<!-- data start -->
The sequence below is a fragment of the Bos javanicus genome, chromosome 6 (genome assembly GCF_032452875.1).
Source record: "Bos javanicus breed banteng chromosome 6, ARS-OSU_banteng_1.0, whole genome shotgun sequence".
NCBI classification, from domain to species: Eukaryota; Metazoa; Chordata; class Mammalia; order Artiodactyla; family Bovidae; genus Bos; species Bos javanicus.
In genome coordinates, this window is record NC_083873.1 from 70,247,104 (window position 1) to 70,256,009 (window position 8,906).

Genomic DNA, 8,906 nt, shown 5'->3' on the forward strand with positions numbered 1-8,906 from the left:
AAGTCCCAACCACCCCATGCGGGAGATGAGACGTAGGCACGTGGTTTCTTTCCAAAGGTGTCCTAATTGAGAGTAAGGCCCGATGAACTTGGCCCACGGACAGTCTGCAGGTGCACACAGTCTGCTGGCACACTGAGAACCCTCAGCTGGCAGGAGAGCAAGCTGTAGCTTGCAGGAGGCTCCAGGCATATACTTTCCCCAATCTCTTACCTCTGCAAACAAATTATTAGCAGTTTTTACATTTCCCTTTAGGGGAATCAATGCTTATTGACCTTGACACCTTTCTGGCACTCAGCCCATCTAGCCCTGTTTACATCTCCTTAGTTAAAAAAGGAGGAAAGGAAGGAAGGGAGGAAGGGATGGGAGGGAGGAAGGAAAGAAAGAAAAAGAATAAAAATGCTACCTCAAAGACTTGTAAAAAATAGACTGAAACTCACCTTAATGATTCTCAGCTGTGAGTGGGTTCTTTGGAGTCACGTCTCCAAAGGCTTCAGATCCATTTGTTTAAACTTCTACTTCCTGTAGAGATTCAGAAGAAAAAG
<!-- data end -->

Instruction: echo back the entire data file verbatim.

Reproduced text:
The sequence below is a fragment of the Bos javanicus genome, chromosome 6 (genome assembly GCF_032452875.1).
Source record: "Bos javanicus breed banteng chromosome 6, ARS-OSU_banteng_1.0, whole genome shotgun sequence".
NCBI classification, from domain to species: Eukaryota; Metazoa; Chordata; class Mammalia; order Artiodactyla; family Bovidae; genus Bos; species Bos javanicus.
In genome coordinates, this window is record NC_083873.1 from 70,247,104 (window position 1) to 70,256,009 (window position 8,906).

Genomic DNA, 8,906 nt, shown 5'->3' on the forward strand with positions numbered 1-8,906 from the left:
AAGTCCCAACCACCCCATGCGGGAGATGAGACGTAGGCACGTGGTTTCTTTCCAAAGGTGTCCTAATTGAGAGTAAGGCCCGATGAACTTGGCCCACGGACAGTCTGCAGGTGCACACAGTCTGCTGGCACACTGAGAACCCTCAGCTGGCAGGAGAGCAAGCTGTAGCTTGCAGGAGGCTCCAGGCATATACTTTCCCCAATCTCTTACCTCTGCAAACAAATTATTAGCAGTTTTTACATTTCCCTTTAGGGGAATCAATGCTTATTGACCTTGACACCTTTCTGGCACTCAGCCCATCTAGCCCTGTTTACATCTCCTTAGTTAAAAAAGGAGGAAAGGAAGGAAGGGAGGAAGGGATGGGAGGGAGGAAGGAAAGAAAGAAAAAGAATAAAAATGCTACCTCAAAGACTTGTAAAAAATAGACTGAAACTCACCTTAATGATTCTCAGCTGTGAGTGGGTTCTTTGGAGTCACGTCTCCAAAGGCTTCAGATCCATTTGTTTAAACTTCTACTTCCTGTAGAGATTCAGAAGAAAAAG